Wednesday, August 4, 2010

The Sisterhood of Traveling Bicycles

Recently, I heard about an annual (it's only been around a couple of years, but I still consider it to be annual) cycling event here in Colorado. Just when I think there's nothing new to discover here, something comes along and surprises me.

The Venus de Miles is a cycling event created solely for women. The event holders say that this event is not a race, but rather a ride to the finish, with frequent stops along the way. In addition to this event being an opportunity to connect with other females who enjoy riding their bikes, it's also an opportunity to raise funds for a student scholarship program. The program they support is Greenhouse Scholars, which benefits students who are high performing, but under resourced college students. Sounds like a win-win opportunity to me.

The ride itself also sounds fascinating. Participants have a choice of registering for one of three rides: a 67 mile , a 51 mile, or a 33 mile ride through the Longmont area, starting and ending in Prospect (one of the coolest places in town, outside of Old Town). The event promises several rest stops along the way, "helpers" (supplied by two local bike shops: Full Cycle in Boulder and Wheat Ridge Cyclery) to assist with flats or other minor repairs along the way, as well as food/drink, massages, acupuncture, and make up lessons at the end of the event.

I am considering the 33 mile ride, if I am able to get the Hillborne up and functioning by that time, and if I think I can endure that sort of ride length (since my longest trip on the Hooptie has been about 8 miles total). When I look at the map for the 33 mile ride, it appears that they are timing the event, even though they claim it isn't a race. While I do ride the Pashley more regularly and have ridden it for longer stints, I'm curious as to whether or not this sort of event would kill me (or even feel as though it's killing me).  Also, I just received notice from one of the organizers that the ride is not timed (other than everyone must be done by 3:30p, which would give me about 7 hours to finish... and, I'm thinking since that's about how long it took me to run 26.2 miles, I could handle a slightly longer distance on a bike).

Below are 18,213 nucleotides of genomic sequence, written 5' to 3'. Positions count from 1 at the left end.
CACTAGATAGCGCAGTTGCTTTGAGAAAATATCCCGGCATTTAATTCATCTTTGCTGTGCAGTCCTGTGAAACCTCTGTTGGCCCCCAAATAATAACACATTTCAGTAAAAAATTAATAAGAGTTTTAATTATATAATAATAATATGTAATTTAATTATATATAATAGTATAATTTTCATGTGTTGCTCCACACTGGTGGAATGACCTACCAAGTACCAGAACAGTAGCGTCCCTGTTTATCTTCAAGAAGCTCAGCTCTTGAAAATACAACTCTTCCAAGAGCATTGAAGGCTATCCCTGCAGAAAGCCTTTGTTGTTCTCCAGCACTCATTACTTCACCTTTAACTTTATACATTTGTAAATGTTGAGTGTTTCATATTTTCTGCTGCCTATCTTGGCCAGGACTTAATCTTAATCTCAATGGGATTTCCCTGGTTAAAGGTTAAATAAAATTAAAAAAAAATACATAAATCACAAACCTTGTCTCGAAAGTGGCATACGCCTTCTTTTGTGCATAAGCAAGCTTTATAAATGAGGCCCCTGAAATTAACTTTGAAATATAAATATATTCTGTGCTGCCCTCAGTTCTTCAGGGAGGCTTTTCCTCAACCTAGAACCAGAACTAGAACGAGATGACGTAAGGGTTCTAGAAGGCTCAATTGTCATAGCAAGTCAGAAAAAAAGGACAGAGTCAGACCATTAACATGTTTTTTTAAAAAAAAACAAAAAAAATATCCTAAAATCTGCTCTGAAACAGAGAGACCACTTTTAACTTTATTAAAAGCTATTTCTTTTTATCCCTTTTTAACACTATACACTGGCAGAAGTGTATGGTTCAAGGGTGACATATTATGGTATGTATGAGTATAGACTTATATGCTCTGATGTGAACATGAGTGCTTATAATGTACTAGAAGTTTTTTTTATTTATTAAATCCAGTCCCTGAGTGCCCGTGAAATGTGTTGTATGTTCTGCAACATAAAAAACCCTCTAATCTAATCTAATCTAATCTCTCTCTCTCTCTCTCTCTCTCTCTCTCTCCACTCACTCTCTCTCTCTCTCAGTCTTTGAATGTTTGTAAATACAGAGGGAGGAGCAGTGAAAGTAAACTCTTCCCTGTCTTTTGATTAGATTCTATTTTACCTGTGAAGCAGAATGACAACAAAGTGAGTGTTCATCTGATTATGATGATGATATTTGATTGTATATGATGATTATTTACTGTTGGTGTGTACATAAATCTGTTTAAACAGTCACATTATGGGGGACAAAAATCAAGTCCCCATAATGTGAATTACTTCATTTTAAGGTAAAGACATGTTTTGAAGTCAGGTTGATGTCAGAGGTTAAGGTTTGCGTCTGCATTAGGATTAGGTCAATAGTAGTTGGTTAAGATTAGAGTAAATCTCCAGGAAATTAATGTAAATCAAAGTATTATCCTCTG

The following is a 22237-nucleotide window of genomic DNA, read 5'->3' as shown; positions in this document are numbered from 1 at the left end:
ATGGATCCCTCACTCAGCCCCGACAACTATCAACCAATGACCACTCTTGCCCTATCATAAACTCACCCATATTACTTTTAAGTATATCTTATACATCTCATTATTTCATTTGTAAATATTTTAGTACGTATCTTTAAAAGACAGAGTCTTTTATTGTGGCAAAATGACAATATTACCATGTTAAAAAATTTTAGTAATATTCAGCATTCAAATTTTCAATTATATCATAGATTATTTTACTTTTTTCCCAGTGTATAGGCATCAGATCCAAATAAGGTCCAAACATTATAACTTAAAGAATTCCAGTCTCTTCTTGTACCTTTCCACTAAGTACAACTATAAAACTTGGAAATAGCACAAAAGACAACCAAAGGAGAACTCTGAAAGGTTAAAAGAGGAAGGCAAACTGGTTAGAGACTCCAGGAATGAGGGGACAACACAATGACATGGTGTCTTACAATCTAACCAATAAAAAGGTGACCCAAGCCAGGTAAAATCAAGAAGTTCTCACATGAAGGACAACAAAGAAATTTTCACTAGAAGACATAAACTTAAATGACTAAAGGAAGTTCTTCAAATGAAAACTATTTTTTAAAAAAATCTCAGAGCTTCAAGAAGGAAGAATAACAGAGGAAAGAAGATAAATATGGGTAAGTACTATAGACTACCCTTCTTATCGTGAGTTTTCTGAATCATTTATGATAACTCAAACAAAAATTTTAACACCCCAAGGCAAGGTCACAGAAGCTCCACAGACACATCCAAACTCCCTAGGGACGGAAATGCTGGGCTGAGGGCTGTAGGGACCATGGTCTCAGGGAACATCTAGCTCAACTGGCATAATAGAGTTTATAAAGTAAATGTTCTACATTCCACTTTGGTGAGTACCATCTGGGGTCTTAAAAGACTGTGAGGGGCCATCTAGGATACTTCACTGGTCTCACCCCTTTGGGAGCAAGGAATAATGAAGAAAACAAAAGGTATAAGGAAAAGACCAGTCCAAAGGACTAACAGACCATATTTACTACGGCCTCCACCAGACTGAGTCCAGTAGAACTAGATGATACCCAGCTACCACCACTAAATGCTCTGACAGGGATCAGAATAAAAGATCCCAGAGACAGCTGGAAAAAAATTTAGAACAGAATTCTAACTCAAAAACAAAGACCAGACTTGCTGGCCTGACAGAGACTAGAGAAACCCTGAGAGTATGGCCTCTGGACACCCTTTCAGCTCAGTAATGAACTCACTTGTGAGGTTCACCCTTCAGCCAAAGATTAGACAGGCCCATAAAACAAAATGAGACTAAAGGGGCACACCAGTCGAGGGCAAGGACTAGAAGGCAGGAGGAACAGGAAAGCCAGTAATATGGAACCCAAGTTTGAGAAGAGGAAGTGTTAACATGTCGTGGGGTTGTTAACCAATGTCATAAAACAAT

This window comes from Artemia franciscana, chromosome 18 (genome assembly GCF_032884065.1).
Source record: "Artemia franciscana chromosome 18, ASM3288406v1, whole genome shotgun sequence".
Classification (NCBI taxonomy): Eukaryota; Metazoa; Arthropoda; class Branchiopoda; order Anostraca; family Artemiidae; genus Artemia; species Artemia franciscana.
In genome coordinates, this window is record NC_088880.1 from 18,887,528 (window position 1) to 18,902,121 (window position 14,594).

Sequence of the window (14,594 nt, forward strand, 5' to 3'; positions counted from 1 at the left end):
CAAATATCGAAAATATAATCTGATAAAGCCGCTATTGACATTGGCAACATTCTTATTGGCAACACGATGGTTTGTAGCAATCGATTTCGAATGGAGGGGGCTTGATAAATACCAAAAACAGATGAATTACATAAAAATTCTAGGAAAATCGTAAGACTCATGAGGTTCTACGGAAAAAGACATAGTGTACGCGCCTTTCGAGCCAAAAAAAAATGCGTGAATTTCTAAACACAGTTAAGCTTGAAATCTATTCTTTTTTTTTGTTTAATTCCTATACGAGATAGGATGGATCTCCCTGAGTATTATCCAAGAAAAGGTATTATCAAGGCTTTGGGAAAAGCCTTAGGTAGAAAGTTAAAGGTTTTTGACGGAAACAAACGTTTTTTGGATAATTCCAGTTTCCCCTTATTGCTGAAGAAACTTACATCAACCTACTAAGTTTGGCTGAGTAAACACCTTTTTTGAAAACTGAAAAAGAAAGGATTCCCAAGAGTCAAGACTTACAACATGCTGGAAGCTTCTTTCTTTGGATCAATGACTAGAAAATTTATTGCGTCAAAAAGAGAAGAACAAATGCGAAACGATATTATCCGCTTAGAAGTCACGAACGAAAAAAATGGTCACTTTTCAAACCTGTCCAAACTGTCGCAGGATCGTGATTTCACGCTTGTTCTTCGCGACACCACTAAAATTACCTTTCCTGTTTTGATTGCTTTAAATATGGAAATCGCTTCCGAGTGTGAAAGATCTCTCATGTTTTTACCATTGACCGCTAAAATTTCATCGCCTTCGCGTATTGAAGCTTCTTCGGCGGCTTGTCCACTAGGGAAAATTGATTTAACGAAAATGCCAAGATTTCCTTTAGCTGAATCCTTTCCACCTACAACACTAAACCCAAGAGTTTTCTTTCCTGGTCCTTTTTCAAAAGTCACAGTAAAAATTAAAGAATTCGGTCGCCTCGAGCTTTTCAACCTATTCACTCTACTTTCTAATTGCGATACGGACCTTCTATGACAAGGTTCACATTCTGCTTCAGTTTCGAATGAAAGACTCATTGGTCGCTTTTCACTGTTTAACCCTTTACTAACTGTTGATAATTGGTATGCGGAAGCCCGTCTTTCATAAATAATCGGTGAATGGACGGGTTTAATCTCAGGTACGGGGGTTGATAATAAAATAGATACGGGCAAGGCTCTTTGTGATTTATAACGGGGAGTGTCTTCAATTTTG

Photo acquired from
I see spandex!
One potential draw back to this event for me is that I see the stereotype of "hard core" being perpetuated by this particular ride. I was able to obtain a couple of photos from a previous ride, and I have to say the idea of encouraging the spandex-clad rides is a little discouraging (though I do see the corner of one woman in the picture above in every day shorts). It would be nice to see women in various types of riding attire, and on different kinds of bicycles, but I am totally okay with being the "freak" in the group and wearing what I please. It's probably not an event I'd wear a dress or skirt for, but I also don't see me donning a sponsored cycling jersey for the event.
Photo acquired from
I see MORE spandex!
I would never discourage anyone from riding in what they're comfortable riding in, but on the flip side, I don't want to be mocked because I choose not to wear the "gear" that they do. I already know that such an organized group would certainly require a helmet {sigh}, but I can make my peace with that piece of the puzzle. It's actually one of the few times I'd say it's important to wear a helmet... too many people in one location. Something disastrous is quite likely to happen.

Definitely, I am looking forward to learning more about this event though, and seeing if I can convince a few people to tag along for the ride.

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